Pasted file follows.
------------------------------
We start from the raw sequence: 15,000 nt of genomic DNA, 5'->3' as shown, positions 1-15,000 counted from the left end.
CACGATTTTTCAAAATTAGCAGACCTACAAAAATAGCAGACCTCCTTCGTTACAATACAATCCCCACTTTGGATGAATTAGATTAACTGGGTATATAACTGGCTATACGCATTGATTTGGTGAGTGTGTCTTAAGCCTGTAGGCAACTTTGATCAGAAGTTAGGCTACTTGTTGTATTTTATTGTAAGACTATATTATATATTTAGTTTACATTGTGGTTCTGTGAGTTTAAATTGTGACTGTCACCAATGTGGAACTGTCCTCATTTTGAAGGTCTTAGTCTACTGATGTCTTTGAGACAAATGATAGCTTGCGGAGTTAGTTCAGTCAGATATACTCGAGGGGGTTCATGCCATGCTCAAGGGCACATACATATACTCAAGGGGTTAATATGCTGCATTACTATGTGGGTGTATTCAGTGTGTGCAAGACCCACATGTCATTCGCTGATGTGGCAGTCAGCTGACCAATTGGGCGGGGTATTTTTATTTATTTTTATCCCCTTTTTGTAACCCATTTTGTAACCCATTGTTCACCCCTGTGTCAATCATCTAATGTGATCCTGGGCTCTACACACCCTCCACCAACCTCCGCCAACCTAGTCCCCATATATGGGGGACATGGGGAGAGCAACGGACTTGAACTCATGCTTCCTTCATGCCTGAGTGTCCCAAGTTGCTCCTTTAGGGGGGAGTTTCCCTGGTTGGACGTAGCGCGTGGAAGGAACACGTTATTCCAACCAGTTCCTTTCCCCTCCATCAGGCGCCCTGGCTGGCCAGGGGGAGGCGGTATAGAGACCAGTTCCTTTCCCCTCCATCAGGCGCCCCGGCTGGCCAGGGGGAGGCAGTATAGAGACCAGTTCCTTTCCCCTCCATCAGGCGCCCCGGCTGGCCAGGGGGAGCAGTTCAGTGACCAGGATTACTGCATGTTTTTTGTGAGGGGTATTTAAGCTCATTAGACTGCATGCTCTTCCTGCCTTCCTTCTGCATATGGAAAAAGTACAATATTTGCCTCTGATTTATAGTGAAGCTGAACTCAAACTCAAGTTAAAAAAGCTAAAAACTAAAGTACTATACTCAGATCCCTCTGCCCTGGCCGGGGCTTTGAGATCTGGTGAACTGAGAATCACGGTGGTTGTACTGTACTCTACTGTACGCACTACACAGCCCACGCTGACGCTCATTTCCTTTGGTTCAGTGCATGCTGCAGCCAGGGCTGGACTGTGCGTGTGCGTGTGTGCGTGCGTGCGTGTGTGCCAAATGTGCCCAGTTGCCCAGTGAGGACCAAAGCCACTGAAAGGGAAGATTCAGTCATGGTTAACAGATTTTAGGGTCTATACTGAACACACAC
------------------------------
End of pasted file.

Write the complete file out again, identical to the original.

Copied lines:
We start from the raw sequence: 15,000 nt of genomic DNA, 5'->3' as shown, positions 1-15,000 counted from the left end.
CACGATTTTTCAAAATTAGCAGACCTACAAAAATAGCAGACCTCCTTCGTTACAATACAATCCCCACTTTGGATGAATTAGATTAACTGGGTATATAACTGGCTATACGCATTGATTTGGTGAGTGTGTCTTAAGCCTGTAGGCAACTTTGATCAGAAGTTAGGCTACTTGTTGTATTTTATTGTAAGACTATATTATATATTTAGTTTACATTGTGGTTCTGTGAGTTTAAATTGTGACTGTCACCAATGTGGAACTGTCCTCATTTTGAAGGTCTTAGTCTACTGATGTCTTTGAGACAAATGATAGCTTGCGGAGTTAGTTCAGTCAGATATACTCGAGGGGGTTCATGCCATGCTCAAGGGCACATACATATACTCAAGGGGTTAATATGCTGCATTACTATGTGGGTGTATTCAGTGTGTGCAAGACCCACATGTCATTCGCTGATGTGGCAGTCAGCTGACCAATTGGGCGGGGTATTTTTATTTATTTTTATCCCCTTTTTGTAACCCATTTTGTAACCCATTGTTCACCCCTGTGTCAATCATCTAATGTGATCCTGGGCTCTACACACCCTCCACCAACCTCCGCCAACCTAGTCCCCATATATGGGGGACATGGGGAGAGCAACGGACTTGAACTCATGCTTCCTTCATGCCTGAGTGTCCCAAGTTGCTCCTTTAGGGGGGAGTTTCCCTGGTTGGACGTAGCGCGTGGAAGGAACACGTTATTCCAACCAGTTCCTTTCCCCTCCATCAGGCGCCCTGGCTGGCCAGGGGGAGGCGGTATAGAGACCAGTTCCTTTCCCCTCCATCAGGCGCCCCGGCTGGCCAGGGGGAGGCAGTATAGAGACCAGTTCCTTTCCCCTCCATCAGGCGCCCCGGCTGGCCAGGGGGAGCAGTTCAGTGACCAGGATTACTGCATGTTTTTTGTGAGGGGTATTTAAGCTCATTAGACTGCATGCTCTTCCTGCCTTCCTTCTGCATATGGAAAAAGTACAATATTTGCCTCTGATTTATAGTGAAGCTGAACTCAAACTCAAGTTAAAAAAGCTAAAAACTAAAGTACTATACTCAGATCCCTCTGCCCTGGCCGGGGCTTTGAGATCTGGTGAACTGAGAATCACGGTGGTTGTACTGTACTCTACTGTACGCACTACACAGCCCACGCTGACGCTCATTTCCTTTGGTTCAGTGCATGCTGCAGCCAGGGCTGGACTGTGCGTGTGCGTGTGTGCGTGCGTGCGTGTGTGCCAAATGTGCCCAGTTGCCCAGTGAGGACCAAAGCCACTGAAAGGGAAGATTCAGTCATGGTTAACAGATTTTAGGGTCTATACTGAACACACAC